Reviewed by Norrie Sanders
The content of this book is summed up on the cover “Lost lives, justice delayed, criminals walking free: exposing Australia’s most wrongful convictions”. Author, criminologist and TV presenter, Dr Xanthé Mallett, has once again tapped into the rich vein of Australian true crime to provide disturbing examples of innocent people sent to jail. Despite compelling evidence of the wrongs, the overturning of a conviction often takes decades and longer again for any compensation.
Dr Mallett knows her topic; she is a forensic expert who works with police forces across Australia using advanced DNA technologies. She has written two previous books: Mothers who Murder and Cold Case Investigations.
Reasonable Doubt has six chapters, each themed on an Individual. All but one are convicted men who have spent long periods in jail and for whom Dr Mallett presents evidence for miscarriage of justice. Three men have been exonerated but the other two are still serving sentences. The final case is a woman – the infamous Lawyer X – who has not been charged, but whose corruptly-obtained evidence has had major repercussions for the Victoria Police.
All of the cases have received media coverage and may be familiar to many readers. But the media are constrained by newsworthiness, brevity and legal constraints, making it difficult for us to follow the twists and turns that occur over long periods. Dr Mallett’s summaries provide a coherent picture, with plenty of detail about people, places and process.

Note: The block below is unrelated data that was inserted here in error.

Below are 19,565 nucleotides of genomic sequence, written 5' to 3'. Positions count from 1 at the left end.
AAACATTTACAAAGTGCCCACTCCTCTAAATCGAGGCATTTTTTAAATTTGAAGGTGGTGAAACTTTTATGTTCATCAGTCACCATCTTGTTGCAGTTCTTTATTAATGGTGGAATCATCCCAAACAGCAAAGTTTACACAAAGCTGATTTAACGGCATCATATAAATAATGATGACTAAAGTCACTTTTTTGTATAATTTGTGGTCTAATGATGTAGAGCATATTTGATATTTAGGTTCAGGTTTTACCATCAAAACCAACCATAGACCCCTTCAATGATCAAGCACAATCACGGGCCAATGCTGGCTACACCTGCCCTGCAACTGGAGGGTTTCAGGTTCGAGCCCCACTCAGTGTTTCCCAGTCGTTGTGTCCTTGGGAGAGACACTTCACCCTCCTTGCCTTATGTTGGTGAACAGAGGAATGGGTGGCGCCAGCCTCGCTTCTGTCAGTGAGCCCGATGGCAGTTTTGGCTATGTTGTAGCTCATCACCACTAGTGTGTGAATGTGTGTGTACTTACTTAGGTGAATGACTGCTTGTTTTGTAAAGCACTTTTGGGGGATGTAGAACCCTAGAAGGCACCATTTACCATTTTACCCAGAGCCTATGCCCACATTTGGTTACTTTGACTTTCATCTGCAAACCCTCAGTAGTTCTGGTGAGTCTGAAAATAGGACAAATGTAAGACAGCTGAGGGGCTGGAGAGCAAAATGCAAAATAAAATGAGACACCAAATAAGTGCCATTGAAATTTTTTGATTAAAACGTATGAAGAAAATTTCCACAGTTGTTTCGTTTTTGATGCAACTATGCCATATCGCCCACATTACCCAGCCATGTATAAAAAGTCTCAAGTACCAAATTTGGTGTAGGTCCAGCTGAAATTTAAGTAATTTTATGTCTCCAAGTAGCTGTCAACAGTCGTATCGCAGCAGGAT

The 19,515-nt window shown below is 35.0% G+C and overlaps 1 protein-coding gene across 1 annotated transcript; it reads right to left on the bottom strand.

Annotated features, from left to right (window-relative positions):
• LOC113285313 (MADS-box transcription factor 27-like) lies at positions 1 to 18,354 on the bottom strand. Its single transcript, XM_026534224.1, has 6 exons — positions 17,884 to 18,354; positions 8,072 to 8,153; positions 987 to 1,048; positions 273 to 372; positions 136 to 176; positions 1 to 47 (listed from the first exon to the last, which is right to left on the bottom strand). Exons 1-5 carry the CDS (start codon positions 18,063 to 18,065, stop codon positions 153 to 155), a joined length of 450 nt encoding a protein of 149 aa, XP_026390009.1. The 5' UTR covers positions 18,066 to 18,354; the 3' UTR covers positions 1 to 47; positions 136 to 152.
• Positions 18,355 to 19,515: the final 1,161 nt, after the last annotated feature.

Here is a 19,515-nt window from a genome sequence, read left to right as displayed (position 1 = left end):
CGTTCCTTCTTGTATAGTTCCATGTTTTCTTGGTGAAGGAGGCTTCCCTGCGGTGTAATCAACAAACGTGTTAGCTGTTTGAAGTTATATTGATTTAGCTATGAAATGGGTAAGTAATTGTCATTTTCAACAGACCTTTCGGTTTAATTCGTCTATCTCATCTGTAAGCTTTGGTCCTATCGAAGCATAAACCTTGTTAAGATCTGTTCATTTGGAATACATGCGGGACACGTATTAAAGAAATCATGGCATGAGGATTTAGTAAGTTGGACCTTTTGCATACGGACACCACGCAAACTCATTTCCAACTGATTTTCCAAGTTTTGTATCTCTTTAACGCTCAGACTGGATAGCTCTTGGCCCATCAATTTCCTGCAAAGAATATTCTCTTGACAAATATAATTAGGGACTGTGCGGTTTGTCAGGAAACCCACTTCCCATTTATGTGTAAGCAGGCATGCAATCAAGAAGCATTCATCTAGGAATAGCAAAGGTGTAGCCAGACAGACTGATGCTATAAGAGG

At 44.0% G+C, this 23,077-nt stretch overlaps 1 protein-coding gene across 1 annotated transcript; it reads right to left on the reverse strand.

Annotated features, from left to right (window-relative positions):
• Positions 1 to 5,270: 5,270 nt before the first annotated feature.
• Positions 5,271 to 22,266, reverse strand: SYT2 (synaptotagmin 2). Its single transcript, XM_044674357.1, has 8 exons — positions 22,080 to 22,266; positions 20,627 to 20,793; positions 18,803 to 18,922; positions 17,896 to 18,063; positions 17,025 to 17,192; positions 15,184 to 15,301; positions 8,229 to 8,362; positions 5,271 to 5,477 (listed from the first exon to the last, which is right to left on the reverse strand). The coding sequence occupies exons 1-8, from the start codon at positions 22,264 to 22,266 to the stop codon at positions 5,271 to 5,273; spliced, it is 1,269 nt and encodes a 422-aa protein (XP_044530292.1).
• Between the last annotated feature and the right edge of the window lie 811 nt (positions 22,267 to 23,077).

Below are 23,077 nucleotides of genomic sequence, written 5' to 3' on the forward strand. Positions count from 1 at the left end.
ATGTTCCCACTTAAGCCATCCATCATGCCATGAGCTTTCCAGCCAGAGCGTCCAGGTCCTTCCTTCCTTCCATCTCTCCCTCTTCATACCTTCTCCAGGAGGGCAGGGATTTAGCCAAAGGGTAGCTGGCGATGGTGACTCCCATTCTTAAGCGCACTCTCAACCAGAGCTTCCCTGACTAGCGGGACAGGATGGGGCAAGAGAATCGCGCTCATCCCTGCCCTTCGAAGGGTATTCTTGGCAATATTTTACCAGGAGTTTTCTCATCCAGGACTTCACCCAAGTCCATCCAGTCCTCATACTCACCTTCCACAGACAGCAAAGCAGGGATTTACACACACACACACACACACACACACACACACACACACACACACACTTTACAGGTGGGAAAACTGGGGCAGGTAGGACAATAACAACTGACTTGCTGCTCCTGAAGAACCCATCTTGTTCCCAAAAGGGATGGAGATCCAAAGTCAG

Each of the major cases is complemented with other relevant examples as well as expert summaries of pertinent legal considerations – such as new versus fresh evidence, false confessions and the weight of evidence.
By highlighting the unresolved cases, Reasonable Doubt serves an advocacy role – increasing pressure on the relevant authorities and, perhaps, recruiting some supporters. The complex mixture of legal, governance and media actions mean that successfully reversing an incorrect decision is torturous.
An obvious lesson from this type of book is how easily the investigative and judicial processes can go wrong. The case study approach offers a detailed description of how things went off the rails in each instance. Despite a clear intent by the author: “I honestly believe that the only way to improve the system is to openly and directly address the flaws” (p249), the case studies provide limited information about systemic failures and possible remedies. The many errors – a mix of professional incompetence, mistaken identity and conflicting witness statements – are clear enough, but the solutions are elusive.
Some contextual analysis, perhaps in a companion volume, would answer some of the questions that are begged here. How often does our judicial system fail? What percentage of the prison population is innocent? How many violent criminals are still at large because their crime has been blamed on an innocent person?
Dr Mallett does note that progressing wrongful convictions requires someone who will champion the cause for the long haul. Even then, people who are wrongly convicted, and their family and friends, soon learn the difficulty in getting the right people to listen.
“You may be asking yourself why it even matters, as this is never going to happen to anyone you know. Well, I guarantee that everyone who has been wrongly convicted would say the same thing “(p244).
Overall, this is an informative digest: entertaining, easy to read but by no means lightweight. For this reviewer, it was also disconcerting to know that there but for the grace of God, go I.
By Dr Xanthé Mallett
Pan Macmillan Australia
256pp; $32.99 (paperback)